Faith and Feeling

Here is a useful bit of information I find very helpful to many people thinking about religion:

Faith is not some state of feeling we get ourselves into. It is much simpler than that. It is simply believing in God and therefore believing everything he has revealed – no matter how we feel. “God said it, so I believe it, and that settles it.”

Feelings are influenced by external things, like fashions and fads, wind and weather, diet and digestion. But when God gives us the gift of faith, he gives it from within, from within our own free will.

The devil can influence our feelings, but he has no control over our faith.

We are not responsible for our (unfree) feelings, but we are responsible for our (free) faith.

Yet, though faith is not a feeling, it often produces feelings: of trust, peace, gratitude, and confidence, for instance. And faith can also be aided by feelings: for instance, when we feel trustful or grateful to someone, God or man, it is much easier for us to believe him than when we feel mistrustful or ungrateful.;

But even when we do not feel trustful or peaceful, we can still believe. Faith is not dependent on feelings. It is dependent on facts: divinely revealed facts.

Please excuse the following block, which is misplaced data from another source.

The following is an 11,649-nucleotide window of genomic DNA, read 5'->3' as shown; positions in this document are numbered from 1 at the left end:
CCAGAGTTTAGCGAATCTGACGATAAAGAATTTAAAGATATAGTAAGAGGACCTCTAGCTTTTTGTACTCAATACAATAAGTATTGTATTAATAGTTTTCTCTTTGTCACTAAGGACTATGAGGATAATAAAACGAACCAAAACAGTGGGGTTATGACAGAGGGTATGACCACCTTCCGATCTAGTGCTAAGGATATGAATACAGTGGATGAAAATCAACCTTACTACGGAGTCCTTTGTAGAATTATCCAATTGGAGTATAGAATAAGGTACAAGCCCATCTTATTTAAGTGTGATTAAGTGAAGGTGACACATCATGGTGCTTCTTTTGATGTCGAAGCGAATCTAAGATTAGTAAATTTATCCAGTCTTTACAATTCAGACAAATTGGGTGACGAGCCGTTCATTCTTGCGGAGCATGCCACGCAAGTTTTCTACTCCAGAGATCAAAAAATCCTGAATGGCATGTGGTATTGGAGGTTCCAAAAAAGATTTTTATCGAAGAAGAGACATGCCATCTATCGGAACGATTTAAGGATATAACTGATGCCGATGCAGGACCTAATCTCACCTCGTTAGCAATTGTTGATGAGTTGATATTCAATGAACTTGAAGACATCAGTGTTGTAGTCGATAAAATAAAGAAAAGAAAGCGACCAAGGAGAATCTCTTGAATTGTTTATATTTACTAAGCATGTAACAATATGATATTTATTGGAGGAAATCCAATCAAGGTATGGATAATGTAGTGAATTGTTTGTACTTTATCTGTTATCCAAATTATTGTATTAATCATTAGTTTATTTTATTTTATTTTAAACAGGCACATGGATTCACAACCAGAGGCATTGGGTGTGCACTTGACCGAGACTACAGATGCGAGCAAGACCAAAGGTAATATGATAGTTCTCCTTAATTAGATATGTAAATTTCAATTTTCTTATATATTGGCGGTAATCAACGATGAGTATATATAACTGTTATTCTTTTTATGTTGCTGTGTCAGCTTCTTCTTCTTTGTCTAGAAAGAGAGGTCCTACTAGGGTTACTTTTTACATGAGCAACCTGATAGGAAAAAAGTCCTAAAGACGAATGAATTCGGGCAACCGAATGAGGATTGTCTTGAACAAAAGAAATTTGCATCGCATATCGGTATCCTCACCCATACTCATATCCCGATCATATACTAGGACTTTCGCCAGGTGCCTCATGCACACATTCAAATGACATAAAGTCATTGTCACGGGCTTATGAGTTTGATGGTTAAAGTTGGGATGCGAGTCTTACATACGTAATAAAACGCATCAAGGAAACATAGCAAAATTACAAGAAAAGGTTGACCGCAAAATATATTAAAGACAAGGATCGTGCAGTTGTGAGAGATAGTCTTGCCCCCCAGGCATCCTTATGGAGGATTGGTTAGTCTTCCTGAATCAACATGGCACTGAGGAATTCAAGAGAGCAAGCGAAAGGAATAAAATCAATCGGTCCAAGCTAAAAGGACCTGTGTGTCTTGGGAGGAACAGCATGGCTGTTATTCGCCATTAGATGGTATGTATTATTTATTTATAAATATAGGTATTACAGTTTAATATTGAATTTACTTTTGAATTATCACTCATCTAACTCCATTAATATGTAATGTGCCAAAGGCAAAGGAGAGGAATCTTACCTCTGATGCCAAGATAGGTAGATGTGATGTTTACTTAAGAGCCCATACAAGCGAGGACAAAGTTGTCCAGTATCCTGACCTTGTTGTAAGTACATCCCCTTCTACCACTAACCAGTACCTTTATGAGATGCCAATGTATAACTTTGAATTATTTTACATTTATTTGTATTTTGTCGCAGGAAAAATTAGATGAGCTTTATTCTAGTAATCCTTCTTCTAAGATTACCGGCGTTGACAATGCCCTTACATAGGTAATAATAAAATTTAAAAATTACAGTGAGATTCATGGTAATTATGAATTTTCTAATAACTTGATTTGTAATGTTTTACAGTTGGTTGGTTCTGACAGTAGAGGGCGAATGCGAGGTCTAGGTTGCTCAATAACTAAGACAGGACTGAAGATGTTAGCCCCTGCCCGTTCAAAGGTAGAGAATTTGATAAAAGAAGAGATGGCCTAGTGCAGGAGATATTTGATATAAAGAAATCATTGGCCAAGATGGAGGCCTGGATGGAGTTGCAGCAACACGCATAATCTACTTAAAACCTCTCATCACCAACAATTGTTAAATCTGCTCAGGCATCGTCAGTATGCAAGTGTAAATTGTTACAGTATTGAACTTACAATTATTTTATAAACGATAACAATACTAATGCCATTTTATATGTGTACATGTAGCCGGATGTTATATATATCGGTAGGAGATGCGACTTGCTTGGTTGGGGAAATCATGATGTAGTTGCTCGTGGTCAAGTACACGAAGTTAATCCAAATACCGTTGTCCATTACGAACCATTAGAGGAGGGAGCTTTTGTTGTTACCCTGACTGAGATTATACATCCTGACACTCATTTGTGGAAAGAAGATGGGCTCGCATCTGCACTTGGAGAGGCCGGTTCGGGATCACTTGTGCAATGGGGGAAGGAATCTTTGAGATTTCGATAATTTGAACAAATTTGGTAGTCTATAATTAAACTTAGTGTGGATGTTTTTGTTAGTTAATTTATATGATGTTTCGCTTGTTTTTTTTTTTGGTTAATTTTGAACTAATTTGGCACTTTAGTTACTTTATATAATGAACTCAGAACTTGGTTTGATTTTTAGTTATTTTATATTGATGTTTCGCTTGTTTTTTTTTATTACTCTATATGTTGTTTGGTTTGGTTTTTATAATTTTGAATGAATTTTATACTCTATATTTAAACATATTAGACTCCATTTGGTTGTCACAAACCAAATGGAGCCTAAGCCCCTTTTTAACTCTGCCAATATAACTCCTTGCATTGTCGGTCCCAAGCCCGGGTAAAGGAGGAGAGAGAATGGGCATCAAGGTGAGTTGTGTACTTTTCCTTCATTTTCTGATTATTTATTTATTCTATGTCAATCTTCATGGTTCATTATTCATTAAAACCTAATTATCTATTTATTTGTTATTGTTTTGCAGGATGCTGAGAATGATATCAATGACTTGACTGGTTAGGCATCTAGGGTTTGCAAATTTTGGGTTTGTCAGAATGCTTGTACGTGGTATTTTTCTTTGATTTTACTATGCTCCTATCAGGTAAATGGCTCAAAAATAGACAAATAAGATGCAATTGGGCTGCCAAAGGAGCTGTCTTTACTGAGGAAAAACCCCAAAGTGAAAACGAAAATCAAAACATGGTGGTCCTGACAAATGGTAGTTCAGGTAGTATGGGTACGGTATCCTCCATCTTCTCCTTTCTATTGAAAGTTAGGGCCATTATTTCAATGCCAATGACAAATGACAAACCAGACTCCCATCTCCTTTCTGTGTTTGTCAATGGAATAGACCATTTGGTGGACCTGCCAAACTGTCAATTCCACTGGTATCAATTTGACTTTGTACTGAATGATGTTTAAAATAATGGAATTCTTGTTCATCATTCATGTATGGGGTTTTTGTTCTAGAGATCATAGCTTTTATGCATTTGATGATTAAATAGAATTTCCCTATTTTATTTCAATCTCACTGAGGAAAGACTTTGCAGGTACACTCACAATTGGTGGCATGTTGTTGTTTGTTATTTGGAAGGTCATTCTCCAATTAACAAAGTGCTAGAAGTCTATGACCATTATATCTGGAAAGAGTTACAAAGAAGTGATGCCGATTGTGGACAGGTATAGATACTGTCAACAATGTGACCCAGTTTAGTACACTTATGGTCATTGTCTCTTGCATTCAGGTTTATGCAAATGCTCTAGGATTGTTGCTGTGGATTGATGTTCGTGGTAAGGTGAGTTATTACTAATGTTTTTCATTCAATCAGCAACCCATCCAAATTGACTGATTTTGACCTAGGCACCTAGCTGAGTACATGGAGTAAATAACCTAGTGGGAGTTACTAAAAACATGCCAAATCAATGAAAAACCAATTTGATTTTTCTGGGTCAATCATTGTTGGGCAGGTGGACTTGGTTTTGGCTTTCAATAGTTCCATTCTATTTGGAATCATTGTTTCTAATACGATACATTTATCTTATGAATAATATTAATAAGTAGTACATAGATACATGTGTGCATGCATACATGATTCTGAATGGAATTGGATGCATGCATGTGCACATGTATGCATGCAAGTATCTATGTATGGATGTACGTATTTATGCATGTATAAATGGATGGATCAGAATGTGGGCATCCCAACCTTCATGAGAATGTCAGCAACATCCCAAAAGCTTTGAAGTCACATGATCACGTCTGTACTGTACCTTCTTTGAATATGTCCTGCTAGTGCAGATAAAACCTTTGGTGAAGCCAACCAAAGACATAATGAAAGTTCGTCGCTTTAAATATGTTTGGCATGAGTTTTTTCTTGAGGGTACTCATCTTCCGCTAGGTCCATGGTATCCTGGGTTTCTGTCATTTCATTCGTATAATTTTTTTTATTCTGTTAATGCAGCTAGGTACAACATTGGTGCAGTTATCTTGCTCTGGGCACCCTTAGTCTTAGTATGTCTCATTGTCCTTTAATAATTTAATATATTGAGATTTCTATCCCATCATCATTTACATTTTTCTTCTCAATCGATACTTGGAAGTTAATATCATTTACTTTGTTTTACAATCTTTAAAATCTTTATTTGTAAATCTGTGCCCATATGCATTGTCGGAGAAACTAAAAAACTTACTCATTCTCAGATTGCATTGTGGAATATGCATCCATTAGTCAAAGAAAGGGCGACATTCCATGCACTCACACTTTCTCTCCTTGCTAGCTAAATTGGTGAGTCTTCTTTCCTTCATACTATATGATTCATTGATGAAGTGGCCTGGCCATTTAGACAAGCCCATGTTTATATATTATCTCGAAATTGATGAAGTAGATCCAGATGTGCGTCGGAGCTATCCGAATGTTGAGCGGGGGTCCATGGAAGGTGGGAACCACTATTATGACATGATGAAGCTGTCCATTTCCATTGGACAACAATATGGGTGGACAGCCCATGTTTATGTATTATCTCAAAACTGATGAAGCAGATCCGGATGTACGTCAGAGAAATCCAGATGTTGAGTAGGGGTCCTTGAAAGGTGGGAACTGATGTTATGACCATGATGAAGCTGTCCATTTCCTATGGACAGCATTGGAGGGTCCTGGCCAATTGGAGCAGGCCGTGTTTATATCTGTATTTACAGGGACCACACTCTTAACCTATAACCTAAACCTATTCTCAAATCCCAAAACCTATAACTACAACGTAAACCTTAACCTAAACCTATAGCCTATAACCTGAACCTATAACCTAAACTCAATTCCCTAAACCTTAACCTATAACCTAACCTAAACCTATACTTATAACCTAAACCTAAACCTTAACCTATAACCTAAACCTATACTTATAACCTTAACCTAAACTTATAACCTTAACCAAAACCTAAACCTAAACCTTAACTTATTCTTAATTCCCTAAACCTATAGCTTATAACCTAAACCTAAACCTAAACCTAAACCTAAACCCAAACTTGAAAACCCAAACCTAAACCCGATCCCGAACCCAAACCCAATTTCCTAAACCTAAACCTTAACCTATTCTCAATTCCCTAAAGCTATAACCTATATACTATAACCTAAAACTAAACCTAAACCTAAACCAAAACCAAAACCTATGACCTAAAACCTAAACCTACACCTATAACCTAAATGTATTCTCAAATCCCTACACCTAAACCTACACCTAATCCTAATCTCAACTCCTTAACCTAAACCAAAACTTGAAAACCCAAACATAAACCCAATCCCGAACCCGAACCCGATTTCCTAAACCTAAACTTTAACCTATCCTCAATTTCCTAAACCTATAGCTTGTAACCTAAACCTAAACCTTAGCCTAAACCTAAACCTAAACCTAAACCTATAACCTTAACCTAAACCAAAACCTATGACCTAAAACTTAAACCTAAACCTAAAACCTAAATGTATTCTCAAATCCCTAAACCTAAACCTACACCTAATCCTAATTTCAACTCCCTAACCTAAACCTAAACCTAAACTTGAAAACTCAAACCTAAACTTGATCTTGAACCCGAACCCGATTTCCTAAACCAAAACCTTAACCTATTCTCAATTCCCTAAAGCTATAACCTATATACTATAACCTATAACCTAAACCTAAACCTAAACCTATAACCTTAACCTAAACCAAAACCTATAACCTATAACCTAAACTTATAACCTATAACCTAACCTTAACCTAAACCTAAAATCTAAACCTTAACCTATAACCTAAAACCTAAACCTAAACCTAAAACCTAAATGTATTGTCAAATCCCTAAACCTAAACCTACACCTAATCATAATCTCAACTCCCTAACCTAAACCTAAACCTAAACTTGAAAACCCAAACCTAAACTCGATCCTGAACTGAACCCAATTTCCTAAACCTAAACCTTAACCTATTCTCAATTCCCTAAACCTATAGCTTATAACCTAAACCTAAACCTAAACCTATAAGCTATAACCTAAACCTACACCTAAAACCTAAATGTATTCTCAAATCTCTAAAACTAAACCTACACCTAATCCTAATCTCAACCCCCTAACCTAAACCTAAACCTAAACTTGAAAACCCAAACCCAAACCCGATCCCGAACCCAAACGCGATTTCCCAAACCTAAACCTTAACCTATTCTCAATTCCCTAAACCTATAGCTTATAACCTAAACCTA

- Peter Kreeft, Catholic Christianity

It is easy to reject something because we do not feel it to be true. Personally I can say there are many times when I do not feel something to be true; nevertheless, I know it is true because of faith, or conscience, or experience.

So what is one to do when faced with something that is supposedly divinely revealed but contradicts one’s feelings, perhaps strong feelings? My suggestion is to try out what God says – take a leap, trust in God for a moment. Humbly submit yourself to God’s will. See what happens.

6 Responses to Faith and Feeling

  • Kyle Cupp says:

    So what is one to do when faced with something that is supposedly divinely revealed but contradicts one’s feelings, perhaps strong feelings?

    Feelings might also indicate that what is thought to be divinely inspired isn’t. If, for example, someone feels guilt and remorse after acting from what is thought to be a divine command, it may be that the command is a command to do evil originating from a human authority and not a command from God. Feelings might help reveal a false faith.

  • Dale Price says:

    That’s a tough one. We have to listen to the still small voice of conscience while recognizing that our emotions are disfigured by original sin.

    I recommend a lot of prayer. ;)

  • Zach says:

    I love Peter Kreeft.

    Very interesting Kyle – feelings might reveal a false faith. I think this is only possible if one first possesses faith to begin with, but certainly possible for those who do.

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